1443 words (4.1 pages)
- Laying there in my dim and lonely bedroom I had finally finished reading the last tender sentences of the book and proceeded to close it. My mind was as a merry go round spinning around and around. I was on the ride and couldn’t seem to get down. Seconds felt like minutes and minutes felt like hours. Flooding throughout my body was a sense of loneliness; knowing he did not truly exist felt like a ton of bricks crashing down upon me. I now thought of myself as one of the thousand other crazed girls who felt exactly as I did after reading the Twilight Saga.... [tags: Character Analysis, Narrative]
862 words (2.5 pages)
- Is love at first sight possible. Is love and discontent possible at first sight. How can two people that have such discontent for each other fall in love. In the book and film Twilight Bella Swan and Edward Cullen both certainly did. They were drawn to each by curiosity and beauty. Curiosity drew them together, but they did not like each other very much in the beginning. They both ended up having a deep longing to be with one another and could not imagine being apart. In the book and movie Twilight, Bella was a girl who moved from hot sunny Arizona to basically a dark and rainy place called Forks Washington.... [tags: twlight, love,]
1096 words (3.1 pages)
- “There was a time when no one had heard of Harry Potter,” a title of an article published in the 2007 edition of the Chicago tribune. It attempted to describe the Harry Potter phenomenon. However, if written now it would be “There was a time when no one had heard of Harry Potter and Edward Cullen” the Twilight series has sparked a phenomenon equal to the Harry Potter series. The debate over which book is better is huge between the clashing fans, witches and wizards vs. vampires and werewolves, Harry vs.... [tags: Harry Potter, Twilight, ]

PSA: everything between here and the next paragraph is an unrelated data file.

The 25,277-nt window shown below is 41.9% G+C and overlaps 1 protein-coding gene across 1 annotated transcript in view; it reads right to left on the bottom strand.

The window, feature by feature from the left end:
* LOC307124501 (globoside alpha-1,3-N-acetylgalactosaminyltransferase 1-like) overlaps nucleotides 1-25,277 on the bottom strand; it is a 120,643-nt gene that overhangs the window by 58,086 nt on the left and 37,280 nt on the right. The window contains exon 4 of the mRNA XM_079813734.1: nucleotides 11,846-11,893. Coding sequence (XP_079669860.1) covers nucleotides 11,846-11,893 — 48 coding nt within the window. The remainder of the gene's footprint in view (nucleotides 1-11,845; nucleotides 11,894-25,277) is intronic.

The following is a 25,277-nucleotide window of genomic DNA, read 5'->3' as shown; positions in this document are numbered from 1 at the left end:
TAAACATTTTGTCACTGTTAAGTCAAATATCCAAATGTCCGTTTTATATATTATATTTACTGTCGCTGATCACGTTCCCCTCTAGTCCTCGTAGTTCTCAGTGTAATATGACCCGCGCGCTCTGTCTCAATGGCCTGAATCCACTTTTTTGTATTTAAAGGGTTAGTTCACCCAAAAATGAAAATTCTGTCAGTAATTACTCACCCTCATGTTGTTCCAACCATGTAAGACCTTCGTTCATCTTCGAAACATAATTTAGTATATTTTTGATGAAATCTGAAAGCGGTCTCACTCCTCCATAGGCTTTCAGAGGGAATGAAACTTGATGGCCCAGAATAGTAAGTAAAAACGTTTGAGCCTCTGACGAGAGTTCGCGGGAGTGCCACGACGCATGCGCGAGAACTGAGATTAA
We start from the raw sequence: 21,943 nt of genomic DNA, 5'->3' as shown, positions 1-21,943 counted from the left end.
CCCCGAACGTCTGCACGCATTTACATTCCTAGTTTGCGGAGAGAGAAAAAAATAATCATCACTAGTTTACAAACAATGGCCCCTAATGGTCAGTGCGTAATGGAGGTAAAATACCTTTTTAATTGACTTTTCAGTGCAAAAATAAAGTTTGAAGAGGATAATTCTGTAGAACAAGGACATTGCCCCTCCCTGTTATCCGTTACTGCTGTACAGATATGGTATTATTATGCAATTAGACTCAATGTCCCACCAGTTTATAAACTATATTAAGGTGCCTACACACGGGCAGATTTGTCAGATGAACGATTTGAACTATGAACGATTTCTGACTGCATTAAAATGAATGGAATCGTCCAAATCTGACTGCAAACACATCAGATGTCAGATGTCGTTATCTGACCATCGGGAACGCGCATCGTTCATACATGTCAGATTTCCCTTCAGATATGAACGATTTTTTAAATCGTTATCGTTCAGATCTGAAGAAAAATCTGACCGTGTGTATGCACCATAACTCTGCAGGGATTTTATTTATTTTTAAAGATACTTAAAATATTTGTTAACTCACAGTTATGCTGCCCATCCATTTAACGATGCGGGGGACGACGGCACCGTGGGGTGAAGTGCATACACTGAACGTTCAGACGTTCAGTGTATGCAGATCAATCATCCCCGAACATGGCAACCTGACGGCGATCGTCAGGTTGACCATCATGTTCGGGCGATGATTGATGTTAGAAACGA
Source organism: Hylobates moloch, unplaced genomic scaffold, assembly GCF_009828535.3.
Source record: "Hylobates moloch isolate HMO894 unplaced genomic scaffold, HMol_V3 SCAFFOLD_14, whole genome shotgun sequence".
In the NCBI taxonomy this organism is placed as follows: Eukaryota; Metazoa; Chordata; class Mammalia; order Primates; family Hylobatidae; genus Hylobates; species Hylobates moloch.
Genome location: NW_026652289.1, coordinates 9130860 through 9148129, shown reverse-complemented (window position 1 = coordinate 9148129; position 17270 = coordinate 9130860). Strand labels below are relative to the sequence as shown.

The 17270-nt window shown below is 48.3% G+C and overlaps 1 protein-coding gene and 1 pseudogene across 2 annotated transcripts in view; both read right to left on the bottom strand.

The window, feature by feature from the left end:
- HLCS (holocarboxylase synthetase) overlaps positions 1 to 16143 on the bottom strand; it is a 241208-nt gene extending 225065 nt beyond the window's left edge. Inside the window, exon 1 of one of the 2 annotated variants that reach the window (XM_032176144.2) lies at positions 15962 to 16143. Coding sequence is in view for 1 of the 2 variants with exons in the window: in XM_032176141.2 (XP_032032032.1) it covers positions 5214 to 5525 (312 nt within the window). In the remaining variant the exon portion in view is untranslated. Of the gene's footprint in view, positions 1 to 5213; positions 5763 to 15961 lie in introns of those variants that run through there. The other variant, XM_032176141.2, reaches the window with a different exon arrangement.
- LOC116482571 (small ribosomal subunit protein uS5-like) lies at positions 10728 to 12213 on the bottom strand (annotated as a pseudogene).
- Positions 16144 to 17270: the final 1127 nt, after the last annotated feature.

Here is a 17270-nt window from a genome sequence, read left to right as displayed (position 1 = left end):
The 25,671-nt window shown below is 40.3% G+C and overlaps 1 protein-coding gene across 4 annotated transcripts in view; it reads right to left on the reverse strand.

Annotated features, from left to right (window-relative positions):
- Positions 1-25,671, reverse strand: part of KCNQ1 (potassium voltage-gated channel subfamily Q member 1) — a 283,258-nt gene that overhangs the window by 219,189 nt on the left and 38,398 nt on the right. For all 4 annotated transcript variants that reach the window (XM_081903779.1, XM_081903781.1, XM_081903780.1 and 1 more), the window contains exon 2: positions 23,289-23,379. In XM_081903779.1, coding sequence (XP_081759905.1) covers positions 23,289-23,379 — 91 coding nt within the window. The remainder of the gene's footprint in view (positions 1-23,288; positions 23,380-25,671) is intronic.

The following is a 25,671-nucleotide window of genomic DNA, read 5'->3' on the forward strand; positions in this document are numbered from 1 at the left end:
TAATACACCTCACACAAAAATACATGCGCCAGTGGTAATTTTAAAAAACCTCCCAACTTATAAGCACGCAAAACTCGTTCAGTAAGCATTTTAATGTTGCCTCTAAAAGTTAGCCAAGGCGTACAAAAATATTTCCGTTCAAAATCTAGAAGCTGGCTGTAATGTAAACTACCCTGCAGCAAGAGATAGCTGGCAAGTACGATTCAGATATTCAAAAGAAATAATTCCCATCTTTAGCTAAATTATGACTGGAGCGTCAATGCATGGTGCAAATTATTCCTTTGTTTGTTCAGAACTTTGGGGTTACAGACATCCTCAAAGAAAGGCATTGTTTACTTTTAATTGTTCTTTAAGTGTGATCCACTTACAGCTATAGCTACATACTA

971 words (2.8 pages)
- Mr. Hyde and Mr. Seek “‘If he be Mr. Hyde, I shall be Mr. Seek”’( Stevenson 8). Day 1 As I sit here by the fire with my gin, I have decided to document my findings of the queer Mr. Hyde. My kinsman, Richard Enfield, has re-introduced me to this man with his recollection of the “Black Mail House” (4). However, I knew the name of the other party—he didn’t have to say it. We bargained to never allow our tongues to speak of such ever again (personally I could not partake in said gossip any longer).... [tags: Strange Case of Dr Jekyll and Mr Hyde]
1073 words (3.1 pages)
- The Legacy of Science Fiction Explored in Frankenstein, Dr Jekyll and Mr Hyde and The Invisible Man Science Fiction is a branch of literature that explores the possibilities of human scientific advances, especially technological ones. Mary Shelley's Frankenstein (published in 1818) was a precursor of the genre which was established by Jules Verne's novels of the late 1800's. HG Wells at the turn of the twentieth century brought more scientific rigour in his works, such as The Time Machine, The Invisible Man and The War of the Worlds.... [tags: Frankenstein Essays]
2060 words (5.9 pages)
- Who or what is Edward Hyde. Due to the Victorian background of this book we are led to believe Edward Hyde is a completely different character to Henry Jekyll but we soon start to find out that they are actually one person, but with just a slight physical and mental change. Some readers in Victorian times would have interpreted the story as a struggle between good and evil, with Jekyll being the 'hardworking, normal guy' and Hyde being the 'twisted, evil person'. This was emphasised by the Christian belief of humans having a divided soul.... [tags: English Literature]
874 words (2.5 pages)
- Once landing on shore, evening has fallen. Light is transitory, and the wind is rising violently. The narrator becomes exceedingly anxious, and resolves that either the creature or he will die tonight. Elizabeth observes his agitation and questions him; Victor gives her a vague answer, saying that the night is dreadful. Believing that he can spare Elizabeth a grisly combat scene, he bids her to retire before him, that he might gain knowledge of the creature's whereabouts. He walks up and down, waiting.... [tags: Elizabeth Frankestein]
400 words (1.1 pages)